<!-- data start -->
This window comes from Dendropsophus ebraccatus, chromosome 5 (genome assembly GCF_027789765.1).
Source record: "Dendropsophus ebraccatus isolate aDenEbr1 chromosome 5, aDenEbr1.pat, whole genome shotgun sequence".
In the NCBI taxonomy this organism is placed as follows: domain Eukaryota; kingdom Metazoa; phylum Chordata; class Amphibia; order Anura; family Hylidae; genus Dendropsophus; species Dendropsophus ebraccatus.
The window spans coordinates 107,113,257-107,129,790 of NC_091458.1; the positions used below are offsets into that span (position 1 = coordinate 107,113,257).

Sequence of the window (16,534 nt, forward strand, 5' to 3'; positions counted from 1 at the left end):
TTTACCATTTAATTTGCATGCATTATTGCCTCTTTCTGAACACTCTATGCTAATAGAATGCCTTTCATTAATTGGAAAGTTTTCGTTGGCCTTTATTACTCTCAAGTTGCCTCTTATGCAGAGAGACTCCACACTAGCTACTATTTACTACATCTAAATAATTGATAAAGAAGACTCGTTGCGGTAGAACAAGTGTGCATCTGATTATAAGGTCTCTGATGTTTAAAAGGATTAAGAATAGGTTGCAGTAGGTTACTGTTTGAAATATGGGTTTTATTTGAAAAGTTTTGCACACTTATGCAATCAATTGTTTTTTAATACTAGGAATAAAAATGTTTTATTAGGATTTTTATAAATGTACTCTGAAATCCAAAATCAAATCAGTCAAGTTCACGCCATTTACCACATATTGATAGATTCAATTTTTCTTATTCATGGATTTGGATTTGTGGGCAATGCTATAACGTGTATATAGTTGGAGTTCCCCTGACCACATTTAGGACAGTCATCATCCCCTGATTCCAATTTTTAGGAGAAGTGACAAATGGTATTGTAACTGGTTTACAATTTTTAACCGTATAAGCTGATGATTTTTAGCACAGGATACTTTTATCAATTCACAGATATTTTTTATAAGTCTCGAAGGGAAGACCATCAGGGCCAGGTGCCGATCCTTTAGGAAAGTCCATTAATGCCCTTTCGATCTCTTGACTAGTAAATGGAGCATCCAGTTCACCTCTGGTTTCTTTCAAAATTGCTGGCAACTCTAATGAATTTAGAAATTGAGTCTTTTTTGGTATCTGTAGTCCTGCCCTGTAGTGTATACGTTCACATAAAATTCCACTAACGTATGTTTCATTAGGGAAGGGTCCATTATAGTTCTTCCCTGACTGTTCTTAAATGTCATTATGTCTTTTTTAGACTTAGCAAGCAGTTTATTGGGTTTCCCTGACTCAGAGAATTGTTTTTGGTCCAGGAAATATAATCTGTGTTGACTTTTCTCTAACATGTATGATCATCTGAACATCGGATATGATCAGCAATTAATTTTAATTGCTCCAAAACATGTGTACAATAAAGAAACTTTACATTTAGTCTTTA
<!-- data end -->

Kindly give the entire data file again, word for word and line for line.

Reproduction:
This window comes from Dendropsophus ebraccatus, chromosome 5 (genome assembly GCF_027789765.1).
Source record: "Dendropsophus ebraccatus isolate aDenEbr1 chromosome 5, aDenEbr1.pat, whole genome shotgun sequence".
In the NCBI taxonomy this organism is placed as follows: domain Eukaryota; kingdom Metazoa; phylum Chordata; class Amphibia; order Anura; family Hylidae; genus Dendropsophus; species Dendropsophus ebraccatus.
The window spans coordinates 107,113,257-107,129,790 of NC_091458.1; the positions used below are offsets into that span (position 1 = coordinate 107,113,257).

Sequence of the window (16,534 nt, forward strand, 5' to 3'; positions counted from 1 at the left end):
TTTACCATTTAATTTGCATGCATTATTGCCTCTTTCTGAACACTCTATGCTAATAGAATGCCTTTCATTAATTGGAAAGTTTTCGTTGGCCTTTATTACTCTCAAGTTGCCTCTTATGCAGAGAGACTCCACACTAGCTACTATTTACTACATCTAAATAATTGATAAAGAAGACTCGTTGCGGTAGAACAAGTGTGCATCTGATTATAAGGTCTCTGATGTTTAAAAGGATTAAGAATAGGTTGCAGTAGGTTACTGTTTGAAATATGGGTTTTATTTGAAAAGTTTTGCACACTTATGCAATCAATTGTTTTTTAATACTAGGAATAAAAATGTTTTATTAGGATTTTTATAAATGTACTCTGAAATCCAAAATCAAATCAGTCAAGTTCACGCCATTTACCACATATTGATAGATTCAATTTTTCTTATTCATGGATTTGGATTTGTGGGCAATGCTATAACGTGTATATAGTTGGAGTTCCCCTGACCACATTTAGGACAGTCATCATCCCCTGATTCCAATTTTTAGGAGAAGTGACAAATGGTATTGTAACTGGTTTACAATTTTTAACCGTATAAGCTGATGATTTTTAGCACAGGATACTTTTATCAATTCACAGATATTTTTTATAAGTCTCGAAGGGAAGACCATCAGGGCCAGGTGCCGATCCTTTAGGAAAGTCCATTAATGCCCTTTCGATCTCTTGACTAGTAAATGGAGCATCCAGTTCACCTCTGGTTTCTTTCAAAATTGCTGGCAACTCTAATGAATTTAGAAATTGAGTCTTTTTTGGTATCTGTAGTCCTGCCCTGTAGTGTATACGTTCACATAAAATTCCACTAACGTATGTTTCATTAGGGAAGGGTCCATTATAGTTCTTCCCTGACTGTTCTTAAATGTCATTATGTCTTTTTTAGACTTAGCAAGCAGTTTATTGGGTTTCCCTGACTCAGAGAATTGTTTTTGGTCCAGGAAATATAATCTGTGTTGACTTTTCTCTAACATGTATGATCATCTGAACATCGGATATGATCAGCAATTAATTTTAATTGCTCCAAAACATGTGTACAATAAAGAAACTTTACATTTAGTCTTTA